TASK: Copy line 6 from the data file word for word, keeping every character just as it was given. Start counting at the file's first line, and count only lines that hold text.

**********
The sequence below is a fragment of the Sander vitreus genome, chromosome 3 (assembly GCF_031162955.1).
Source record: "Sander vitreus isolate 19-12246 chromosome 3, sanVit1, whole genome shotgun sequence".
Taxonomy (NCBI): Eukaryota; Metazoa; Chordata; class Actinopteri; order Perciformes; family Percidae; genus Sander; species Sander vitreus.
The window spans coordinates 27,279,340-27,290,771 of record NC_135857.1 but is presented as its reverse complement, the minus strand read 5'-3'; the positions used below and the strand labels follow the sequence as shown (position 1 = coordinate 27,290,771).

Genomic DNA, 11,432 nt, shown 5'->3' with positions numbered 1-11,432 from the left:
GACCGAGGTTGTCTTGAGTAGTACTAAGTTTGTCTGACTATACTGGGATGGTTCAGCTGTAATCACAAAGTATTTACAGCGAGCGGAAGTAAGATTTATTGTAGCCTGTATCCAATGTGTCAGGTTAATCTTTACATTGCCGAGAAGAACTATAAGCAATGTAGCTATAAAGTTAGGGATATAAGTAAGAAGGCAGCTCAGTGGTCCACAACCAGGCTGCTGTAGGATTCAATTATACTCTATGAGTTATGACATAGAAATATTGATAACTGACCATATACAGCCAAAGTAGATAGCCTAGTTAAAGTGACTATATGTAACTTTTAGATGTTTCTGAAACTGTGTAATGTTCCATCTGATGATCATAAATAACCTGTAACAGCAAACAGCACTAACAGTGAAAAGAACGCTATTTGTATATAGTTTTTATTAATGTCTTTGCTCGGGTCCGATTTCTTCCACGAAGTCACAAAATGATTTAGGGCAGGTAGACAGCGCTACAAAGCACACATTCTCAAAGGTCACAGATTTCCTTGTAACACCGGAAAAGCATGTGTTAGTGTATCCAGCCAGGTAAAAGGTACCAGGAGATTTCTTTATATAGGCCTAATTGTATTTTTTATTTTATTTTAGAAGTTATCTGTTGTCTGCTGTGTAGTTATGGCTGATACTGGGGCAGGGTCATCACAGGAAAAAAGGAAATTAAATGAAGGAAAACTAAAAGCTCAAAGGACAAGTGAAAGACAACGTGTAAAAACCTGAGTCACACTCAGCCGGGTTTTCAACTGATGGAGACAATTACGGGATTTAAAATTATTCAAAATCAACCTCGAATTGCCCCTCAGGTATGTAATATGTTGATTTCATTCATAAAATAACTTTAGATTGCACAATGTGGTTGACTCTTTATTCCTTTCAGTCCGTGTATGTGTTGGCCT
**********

GACCGAGGTTGTCTTGAGTAGTACTAAGTTTGTCTGACTATACTGGGATGGTTCAGCTGTAATCACAAAGTATTTACAGCGAGCGGAAGTAAGATTTATTGTAGCCTGTATCCAATGTGTCAGGTTAATCTTTACATTGCCGAGAAGAACTATAAGCAATGTAGCTATAAAGTTAGGGATATAAGTAAGAAGGCAGCTCAGTGGTCCACAACCAGGCTGCTGTAGGATTCAATTATACTCTATGAGTTATGACATAGAAATATTGATAACTGACCATATACAGCCAAAGTAGATAGCCTAGTTAAAGTGACTATATGTAACTTTTAGATGTTTCTGAAACTGTGTAATGTTCCATCTGATGATCATAAATAACCTGTAACAGCAAACAGCACTAACAGTGAAAAGAACGCTATTTGTATATAGTTTTTATTAATGTCTTTGCTCGGGTCCGATTTCTTCCACGAAGTCACAAAATGATTTAGGGCAGGTAGACAGCGCTACAAAGCACACATTCTCAAAGGTCACAGATTTCCTTGTAACACCGGAAAAGCATGTGTTAGTGTATCCAGCCAGGTAAAAGGTACCAGGAGATTTCTTTATATAGGCCTAATTGTATTTTTTATTTTATTTTAGAAGTTATCTGTTGTCTGCTGTGTAGTTATGGCTGATACTGGGGCAGGGTCATCACAGGAAAAAAGGAAATTAAATGAAGGAAAACTAAAAGCTCAAAGGACAAGTGAAAGACAACGTGTAAAAACCTGAGTCACACTCAGCCGGGTTTTCAACTGATGGAGACAATTACGGGATTTAAAATTATTCAAAATCAACCTCGAATTGCCCCTCAGGTATGTAATATGTTGATTTCATTCATAAAATAACTTTAGATTGCACAATGTGGTTGACTCTTTATTCCTTTCAGTCCGTGTATGTGTTGGCCT